I'm not quite sure what that was, ostensibly the 22 young men running around the pitch at the Luigi Ferrari's were playing some sort of sport, one for which they get paid handsomely, but it bore no resemblance to the football we've seen from Rudi Garcia and Roma this season. However, when you consider the fact that today's lineup featured only three nominal starters, the best case scenario was always a draw, and, were it not for one defensive lapse, Roma would have achieved just that.
In case you didn't notice, Roma's season was, for all intents and purposes, wrapped up on April 19th when the Giallorossi officially qualified for next season's Champions League. There was simply no catching Juventus, who just established a European record for points in a season (Hey, it least it was an Italian team, right?), making the past three weeks veritable petri dishes for Rudi Garcia, freeing him to experiment with lineups, while also sending Walter Sabatini a not so subtle signal to beef up next season's bench. Who knew the French could be so passive aggressive?
We'll forego the highlights because, well, because they didn't exist, save for a few moments of brilliance from Adem Ljajic and another spectacular save from young Lukasz Skorupski.
The song remains the same; Roma bested the Genoa in passing, possession, and total offensive output, but were left wanting when it came to actual results. Roma's patchwork offense mounted a decent enough attack, peppering Mattia Perin with 11 shots, four of which were on target. However, Roma's best chances--two from Ljajic in the box, Destro from the edge of the 18 and Rodrigo Taddei from distance--were all turned away by Perin, whose €10m price tag is starting to look awfully enticing.
We've witnessed more infuriating performances from Roma this month, but unlike the past two defeats, Roma didn't have to settle for a barrage of shots from distance, they were able to work the ball into high percentage scoring areas, they simply couldn't convert them.
That's really about it; this was an ugly match, so the numbers can only reveal so much. So, rather than wringing our hands over statistics, let's take a look at some of the lesser known names that shined (a term I use loosely) this afternoon.
As one of our Scottish readers pointed out earlier this season, this young man's surname is an odd amalgam of anatomical colloquialisms, but there are far better (and let's face it, more mature) reasons to remember the young Croatians name.
Jedvaj is only 18-years-old, yet already stands 6'2" and weighs a svelte 175lbs, and though he looks like the disregarded member of One Direction, he is very much a man-child. In only two appearances this season, Jedvaj has shown (again, used loosely) the ability to play inside and outside, pair him with Alessio Romagnoli and you have two massive, athletic, and versatile defenders upon whom Roma can rely for years.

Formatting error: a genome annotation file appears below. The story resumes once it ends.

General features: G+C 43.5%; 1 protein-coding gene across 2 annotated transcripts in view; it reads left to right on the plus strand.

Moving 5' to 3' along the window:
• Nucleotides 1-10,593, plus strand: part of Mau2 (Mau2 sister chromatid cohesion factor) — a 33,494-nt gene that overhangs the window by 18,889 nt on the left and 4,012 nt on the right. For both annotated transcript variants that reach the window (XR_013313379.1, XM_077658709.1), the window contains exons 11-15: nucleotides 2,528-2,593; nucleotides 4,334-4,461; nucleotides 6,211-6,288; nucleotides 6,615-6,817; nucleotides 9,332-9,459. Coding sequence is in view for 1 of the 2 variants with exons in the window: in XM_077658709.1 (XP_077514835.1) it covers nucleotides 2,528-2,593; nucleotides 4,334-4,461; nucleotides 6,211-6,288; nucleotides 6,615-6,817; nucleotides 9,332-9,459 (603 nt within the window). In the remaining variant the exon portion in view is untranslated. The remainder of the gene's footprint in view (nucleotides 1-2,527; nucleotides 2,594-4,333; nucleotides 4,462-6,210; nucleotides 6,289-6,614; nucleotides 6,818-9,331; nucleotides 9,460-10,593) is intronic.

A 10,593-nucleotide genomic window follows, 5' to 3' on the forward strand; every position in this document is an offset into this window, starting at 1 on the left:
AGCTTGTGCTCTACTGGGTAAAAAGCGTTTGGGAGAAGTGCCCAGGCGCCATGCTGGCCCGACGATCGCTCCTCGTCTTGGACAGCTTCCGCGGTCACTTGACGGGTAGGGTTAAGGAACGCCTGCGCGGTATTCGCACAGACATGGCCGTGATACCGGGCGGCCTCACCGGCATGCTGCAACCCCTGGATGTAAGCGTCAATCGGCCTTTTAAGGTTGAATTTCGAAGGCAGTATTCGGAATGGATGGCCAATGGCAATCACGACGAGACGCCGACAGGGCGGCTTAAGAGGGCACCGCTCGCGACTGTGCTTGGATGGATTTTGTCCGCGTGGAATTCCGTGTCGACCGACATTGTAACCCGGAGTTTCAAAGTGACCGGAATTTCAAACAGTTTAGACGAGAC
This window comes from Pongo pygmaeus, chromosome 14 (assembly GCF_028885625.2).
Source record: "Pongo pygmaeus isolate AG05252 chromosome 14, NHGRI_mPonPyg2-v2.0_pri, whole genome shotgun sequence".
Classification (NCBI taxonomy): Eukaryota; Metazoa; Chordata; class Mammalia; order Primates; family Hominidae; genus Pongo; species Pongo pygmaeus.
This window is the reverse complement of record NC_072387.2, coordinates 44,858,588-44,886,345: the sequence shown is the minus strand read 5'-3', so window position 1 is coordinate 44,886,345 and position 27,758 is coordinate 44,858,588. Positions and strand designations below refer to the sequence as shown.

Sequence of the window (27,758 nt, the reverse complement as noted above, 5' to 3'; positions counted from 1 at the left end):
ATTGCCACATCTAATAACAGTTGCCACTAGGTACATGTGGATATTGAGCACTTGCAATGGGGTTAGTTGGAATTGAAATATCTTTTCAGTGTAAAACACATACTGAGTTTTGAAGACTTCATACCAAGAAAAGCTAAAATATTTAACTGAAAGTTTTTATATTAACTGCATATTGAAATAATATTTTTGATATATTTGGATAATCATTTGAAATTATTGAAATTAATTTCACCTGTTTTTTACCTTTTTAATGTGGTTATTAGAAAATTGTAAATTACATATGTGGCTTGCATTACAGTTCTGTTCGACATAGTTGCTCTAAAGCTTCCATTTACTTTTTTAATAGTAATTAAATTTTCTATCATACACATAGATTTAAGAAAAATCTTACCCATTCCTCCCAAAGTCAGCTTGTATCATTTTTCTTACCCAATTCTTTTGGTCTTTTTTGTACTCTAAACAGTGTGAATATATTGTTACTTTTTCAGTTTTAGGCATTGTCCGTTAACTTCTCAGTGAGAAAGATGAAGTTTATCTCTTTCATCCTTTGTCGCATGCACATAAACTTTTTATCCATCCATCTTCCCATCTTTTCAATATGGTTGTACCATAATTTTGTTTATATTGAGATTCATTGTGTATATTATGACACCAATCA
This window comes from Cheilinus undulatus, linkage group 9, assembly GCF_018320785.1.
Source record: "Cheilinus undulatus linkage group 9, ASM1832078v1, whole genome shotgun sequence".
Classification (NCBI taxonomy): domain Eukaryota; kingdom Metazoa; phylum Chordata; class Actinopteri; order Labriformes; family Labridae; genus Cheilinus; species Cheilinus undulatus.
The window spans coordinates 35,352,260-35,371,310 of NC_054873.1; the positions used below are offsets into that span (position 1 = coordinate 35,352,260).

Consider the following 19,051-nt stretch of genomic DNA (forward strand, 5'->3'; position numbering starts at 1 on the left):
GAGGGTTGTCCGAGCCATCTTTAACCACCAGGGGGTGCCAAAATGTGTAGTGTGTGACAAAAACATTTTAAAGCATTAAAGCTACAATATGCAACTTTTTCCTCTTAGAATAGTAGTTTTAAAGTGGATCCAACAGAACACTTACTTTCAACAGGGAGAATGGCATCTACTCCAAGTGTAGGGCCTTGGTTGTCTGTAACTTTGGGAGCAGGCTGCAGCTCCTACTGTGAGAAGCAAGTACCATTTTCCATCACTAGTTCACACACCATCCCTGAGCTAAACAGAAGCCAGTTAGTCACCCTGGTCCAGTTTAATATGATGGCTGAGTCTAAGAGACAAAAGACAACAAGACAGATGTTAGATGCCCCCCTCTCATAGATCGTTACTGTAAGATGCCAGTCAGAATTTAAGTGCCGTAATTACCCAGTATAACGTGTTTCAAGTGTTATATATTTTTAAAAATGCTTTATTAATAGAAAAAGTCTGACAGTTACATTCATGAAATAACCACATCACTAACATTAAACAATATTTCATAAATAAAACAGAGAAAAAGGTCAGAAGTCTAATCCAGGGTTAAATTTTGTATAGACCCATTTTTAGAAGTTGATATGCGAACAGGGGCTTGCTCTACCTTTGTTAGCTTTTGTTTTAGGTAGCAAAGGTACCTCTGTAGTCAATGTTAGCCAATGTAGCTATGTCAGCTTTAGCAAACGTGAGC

In today's tepid defeat, Jedvaj was arguably Roma's best asset, turning in a match high five tackles and ten clearances, while also picking off two passes and completing 92% of his own. At this stage in his development, Jedvaj would probably be best served by a few seasons on loan, but he certainly has all one craves in a defender: size, speed, strength and hairdo that makes all the tweens swoon.
While his performance this afternoon wasn't quite as noteworthy as last week's spell against Juve, Skorupski still showed enough to keep his name in the discussion as Roma's keeper of the not too distant future. At 23-years-old, Skorupski is still a baby by keeper standards, but take one look at the kid and you can see why Roma even considered him in the first place; he cuts an impressive figure.
While he's not the tallest keeper on earth, Lukasz certainly looks like he knows his way around the weight room. Through his first two appearances in a Roma shirt, Skorupski has looked lively, strong and fearless. Add a few years of tactical seasoning to that mix, and Roma might be on to something here...but Perin, man if we could get Perin, we'd be golden.
A Matter of Mays
Despite flailing in the month of May, Roma pulled off a 23-point turnaround from last season, establishing high water marks for points and wins in the process, finally recovering their place in the Champions League. Yes, this rather ignominious end to the season was....well, enough with the thesaurus words; it sucked, plain and simple. In a matter of three weeks, Roma suffered 60% of the season's defeats, while besmirching their once glorious defensive record. We may never fully understand why Roma failed to show up against Catania, or why they ceded focus to Juventus in the waning minutes, or simply what the hell that was we just saw, but this was not a fitting end to what was otherwise a spectacular season.
While this is sure to leave a bitter taste in your mouth, don't let it dampen your spirits. Roma is headed in the right direction, and for the first time in several years, many of the names attached to Roma this silly season won't be so silly; they will be reasonable and they will be necessary. Roma is very much a Scudetto front-runner and, depending on how things shake out, should have every reason to expect an escape from group play in the Champions League next season.
For once, Roma's finances and reality are in sync with their expectations. Make no mistake, the fallout from this May is nothing like the last one.